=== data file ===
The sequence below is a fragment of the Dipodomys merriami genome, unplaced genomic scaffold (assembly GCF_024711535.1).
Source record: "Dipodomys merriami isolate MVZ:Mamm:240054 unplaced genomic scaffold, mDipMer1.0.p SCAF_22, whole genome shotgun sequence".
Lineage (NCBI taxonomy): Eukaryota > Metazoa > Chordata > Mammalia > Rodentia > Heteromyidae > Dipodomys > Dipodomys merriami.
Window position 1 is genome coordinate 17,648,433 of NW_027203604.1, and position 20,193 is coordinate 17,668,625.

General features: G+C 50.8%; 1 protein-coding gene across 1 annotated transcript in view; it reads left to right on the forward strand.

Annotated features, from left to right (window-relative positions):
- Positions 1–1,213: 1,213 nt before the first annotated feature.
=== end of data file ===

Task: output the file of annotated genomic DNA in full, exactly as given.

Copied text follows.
The sequence below is a fragment of the Dipodomys merriami genome, unplaced genomic scaffold (assembly GCF_024711535.1).
Source record: "Dipodomys merriami isolate MVZ:Mamm:240054 unplaced genomic scaffold, mDipMer1.0.p SCAF_22, whole genome shotgun sequence".
Lineage (NCBI taxonomy): Eukaryota > Metazoa > Chordata > Mammalia > Rodentia > Heteromyidae > Dipodomys > Dipodomys merriami.
Window position 1 is genome coordinate 17,648,433 of NW_027203604.1, and position 20,193 is coordinate 17,668,625.

General features: G+C 50.8%; 1 protein-coding gene across 1 annotated transcript in view; it reads left to right on the forward strand.

Annotated features, from left to right (window-relative positions):
- Positions 1–1,213: 1,213 nt before the first annotated feature.